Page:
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Roddick's plan denies Murray; SEMI-FINAL: World No 3 crumbles in face of monstrous serve.

Byline: Brian Dick

AND the wait goes on. Seventythree years without a British Wimbledon champion will become at least 74, maybe 75 perhaps even 175, after Andy Murray suffered semi-final heartbreak last night.

The world No 3, this country's brightest All England hope since Fred Perry won the title in 1936, crumbled to a devastating 6-4, 4-6, 7-6 (7), 7-6 (5) defeat by an inspired Andy Roddick.

The attention of the whole nation was focused on sun-kissed Centre Court yesterday evening as the 22-year-old battled for the right to meet Roger Federer in tomorrow's showpiece.

Indeed, given the Scot's status as prematch favourite, there was an air of expectancy rather than hope as Murray tried to become the first home player to make it into the final since Bunny Austin in 1938. But in truth he never looked like denying an American opponent who, having suffered three consecutive losses at Murray's hands, devised the perfect game plan. Underpinned by a monstrous serve, which started at the 140mph mark and rarely deviated, and impressively reliable ground-strokes, Roddick prevented Murray from making any inroads.

Instead it was the younger man's service which came under most scrutiny and although Roddick managed to break only twice, the same as Murray, it was in the two tie-breaks that the difference really told.

With the match finely balanced at one-set all and 6-6, the 26-year-old claimed three points off Murray's delivery, most crucially at 7-7 when Murray swatted a forehand long.

That gave Roddick the chance to take a lead he would never lose. Then, in the fourth-set tie-break, after 12 consecutive games on serve, the Texan got his nose in front to take it 7-5 and leave an entire nation with a tangible sense of disappointment.

Roddick made clear his intention in the very first point when he boomed down a 136mph ace to leave his oppo-nenrooted to the ground. Murray responded on the next point with a backhand drive that kissed the baseline only for Roddick to thunder his next effort at 140mph.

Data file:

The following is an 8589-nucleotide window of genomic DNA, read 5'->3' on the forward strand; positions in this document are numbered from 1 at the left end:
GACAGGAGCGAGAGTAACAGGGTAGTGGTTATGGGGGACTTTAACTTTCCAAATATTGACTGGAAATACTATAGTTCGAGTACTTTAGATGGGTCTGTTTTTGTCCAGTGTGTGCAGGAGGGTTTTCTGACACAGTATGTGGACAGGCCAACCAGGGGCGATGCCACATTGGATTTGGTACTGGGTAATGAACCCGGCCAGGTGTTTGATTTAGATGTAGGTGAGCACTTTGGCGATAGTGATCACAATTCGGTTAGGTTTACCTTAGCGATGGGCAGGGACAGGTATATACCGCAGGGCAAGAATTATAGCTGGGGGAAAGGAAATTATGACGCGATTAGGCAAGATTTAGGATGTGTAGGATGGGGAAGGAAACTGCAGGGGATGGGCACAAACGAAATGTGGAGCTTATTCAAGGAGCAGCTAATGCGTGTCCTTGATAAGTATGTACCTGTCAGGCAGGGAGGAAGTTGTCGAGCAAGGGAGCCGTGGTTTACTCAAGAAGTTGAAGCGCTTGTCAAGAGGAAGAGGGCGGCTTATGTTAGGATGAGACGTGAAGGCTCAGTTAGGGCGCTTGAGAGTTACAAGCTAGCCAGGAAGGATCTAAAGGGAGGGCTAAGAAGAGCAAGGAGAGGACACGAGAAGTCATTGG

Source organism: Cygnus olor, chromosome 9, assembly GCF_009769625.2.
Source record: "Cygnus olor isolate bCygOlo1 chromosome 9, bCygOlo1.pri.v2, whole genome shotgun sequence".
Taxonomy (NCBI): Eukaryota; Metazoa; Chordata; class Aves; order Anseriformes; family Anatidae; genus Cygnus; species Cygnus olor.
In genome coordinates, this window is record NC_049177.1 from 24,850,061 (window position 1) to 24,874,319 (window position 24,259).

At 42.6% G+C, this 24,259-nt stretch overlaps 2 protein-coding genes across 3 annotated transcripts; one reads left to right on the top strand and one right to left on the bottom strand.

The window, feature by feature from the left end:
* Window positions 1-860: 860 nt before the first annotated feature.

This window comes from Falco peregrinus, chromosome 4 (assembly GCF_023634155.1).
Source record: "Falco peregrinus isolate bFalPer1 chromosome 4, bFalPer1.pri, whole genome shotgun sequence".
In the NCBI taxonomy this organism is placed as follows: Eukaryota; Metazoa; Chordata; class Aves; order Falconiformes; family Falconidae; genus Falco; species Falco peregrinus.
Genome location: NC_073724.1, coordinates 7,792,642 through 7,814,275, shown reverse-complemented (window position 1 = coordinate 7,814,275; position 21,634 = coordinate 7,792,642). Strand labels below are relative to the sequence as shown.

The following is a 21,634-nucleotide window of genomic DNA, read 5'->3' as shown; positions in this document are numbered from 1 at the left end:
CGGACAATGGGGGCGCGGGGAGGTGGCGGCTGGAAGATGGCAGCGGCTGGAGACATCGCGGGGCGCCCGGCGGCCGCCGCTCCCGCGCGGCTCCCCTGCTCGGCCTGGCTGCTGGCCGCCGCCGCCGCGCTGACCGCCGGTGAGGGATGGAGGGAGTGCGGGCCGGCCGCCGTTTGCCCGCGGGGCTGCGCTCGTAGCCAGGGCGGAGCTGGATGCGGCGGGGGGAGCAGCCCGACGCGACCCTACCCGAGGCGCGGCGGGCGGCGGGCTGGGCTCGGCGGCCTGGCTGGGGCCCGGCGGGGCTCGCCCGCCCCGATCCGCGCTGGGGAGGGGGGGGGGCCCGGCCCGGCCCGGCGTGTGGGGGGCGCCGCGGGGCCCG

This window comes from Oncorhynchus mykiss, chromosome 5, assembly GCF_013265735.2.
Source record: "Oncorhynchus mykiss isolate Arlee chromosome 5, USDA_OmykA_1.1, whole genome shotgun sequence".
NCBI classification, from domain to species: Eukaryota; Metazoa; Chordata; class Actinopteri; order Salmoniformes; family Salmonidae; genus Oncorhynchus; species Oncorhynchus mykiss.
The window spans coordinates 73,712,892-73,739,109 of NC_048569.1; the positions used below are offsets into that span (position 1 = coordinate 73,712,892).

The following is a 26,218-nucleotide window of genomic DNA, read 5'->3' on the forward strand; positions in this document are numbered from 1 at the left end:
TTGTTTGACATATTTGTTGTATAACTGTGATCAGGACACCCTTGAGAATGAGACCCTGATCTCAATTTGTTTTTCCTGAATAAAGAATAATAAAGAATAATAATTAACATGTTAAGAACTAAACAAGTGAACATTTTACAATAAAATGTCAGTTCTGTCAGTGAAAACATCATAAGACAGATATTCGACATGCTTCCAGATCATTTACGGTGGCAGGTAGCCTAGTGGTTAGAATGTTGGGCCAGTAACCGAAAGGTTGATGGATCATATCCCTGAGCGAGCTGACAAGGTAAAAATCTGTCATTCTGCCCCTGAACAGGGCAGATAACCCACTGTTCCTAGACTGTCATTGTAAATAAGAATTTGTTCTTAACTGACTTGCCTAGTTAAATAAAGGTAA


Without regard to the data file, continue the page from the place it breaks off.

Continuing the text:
That was typical of the first set which was nip and tuck all the way, without a single break point until the world No 6 produced a delicate drop shot. That also gave him set-point which he converted when a big forehand forced Murray wide.

The home favourite roared back in the first game of the next set when, having been too passive on Roddick's serve, he produced his best tennis of the after-noowith three passing shots which gave him a break. He then served out to level the match.

In the third the combatants exchanged breaks in the fourth and ninth games as proceedings moved inexorably to a breaker. Two massive aces gave Murray a set-point at 6-5 only for Roddick to save with a brilliant stop-volley.

That was the Dunblane-born star's last chance to get his nose in front as both players held firm until the final decider. The result of which puts Roddick in the way between Federer and a record-breaking 15th grand slam. Murray, meanwhile, must wait for his first.


Slipping away: Andy Murray realises his dream of a place in the final is about to be ended.
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Publication:Birmingham Mail (England)
Date:Jul 4, 2009
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